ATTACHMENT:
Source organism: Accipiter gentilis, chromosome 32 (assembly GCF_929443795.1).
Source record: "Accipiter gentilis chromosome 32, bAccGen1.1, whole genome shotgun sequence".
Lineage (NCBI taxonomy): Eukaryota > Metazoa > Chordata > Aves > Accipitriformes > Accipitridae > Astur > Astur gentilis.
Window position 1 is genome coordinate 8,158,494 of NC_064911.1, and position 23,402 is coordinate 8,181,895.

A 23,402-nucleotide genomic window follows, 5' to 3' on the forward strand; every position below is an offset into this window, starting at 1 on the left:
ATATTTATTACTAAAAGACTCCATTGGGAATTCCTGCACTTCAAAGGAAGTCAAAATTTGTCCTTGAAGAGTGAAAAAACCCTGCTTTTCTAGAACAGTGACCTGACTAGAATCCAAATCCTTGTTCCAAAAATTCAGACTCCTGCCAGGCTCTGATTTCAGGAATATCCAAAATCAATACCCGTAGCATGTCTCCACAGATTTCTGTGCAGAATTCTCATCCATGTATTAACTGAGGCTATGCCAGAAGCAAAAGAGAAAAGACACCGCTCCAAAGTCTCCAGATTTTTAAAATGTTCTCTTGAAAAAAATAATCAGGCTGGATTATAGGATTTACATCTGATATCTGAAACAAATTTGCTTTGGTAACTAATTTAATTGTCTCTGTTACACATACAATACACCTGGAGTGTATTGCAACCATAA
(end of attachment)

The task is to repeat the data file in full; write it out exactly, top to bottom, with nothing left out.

Source organism: Accipiter gentilis, chromosome 32 (assembly GCF_929443795.1).
Source record: "Accipiter gentilis chromosome 32, bAccGen1.1, whole genome shotgun sequence".
Lineage (NCBI taxonomy): Eukaryota > Metazoa > Chordata > Aves > Accipitriformes > Accipitridae > Astur > Astur gentilis.
Window position 1 is genome coordinate 8,158,494 of NC_064911.1, and position 23,402 is coordinate 8,181,895.

A 23,402-nucleotide genomic window follows, 5' to 3' on the forward strand; every position below is an offset into this window, starting at 1 on the left:
ATATTTATTACTAAAAGACTCCATTGGGAATTCCTGCACTTCAAAGGAAGTCAAAATTTGTCCTTGAAGAGTGAAAAAACCCTGCTTTTCTAGAACAGTGACCTGACTAGAATCCAAATCCTTGTTCCAAAAATTCAGACTCCTGCCAGGCTCTGATTTCAGGAATATCCAAAATCAATACCCGTAGCATGTCTCCACAGATTTCTGTGCAGAATTCTCATCCATGTATTAACTGAGGCTATGCCAGAAGCAAAAGAGAAAAGACACCGCTCCAAAGTCTCCAGATTTTTAAAATGTTCTCTTGAAAAAAATAATCAGGCTGGATTATAGGATTTACATCTGATATCTGAAACAAATTTGCTTTGGTAACTAATTTAATTGTCTCTGTTACACATACAATACACCTGGAGTGTATTGCAACCATAA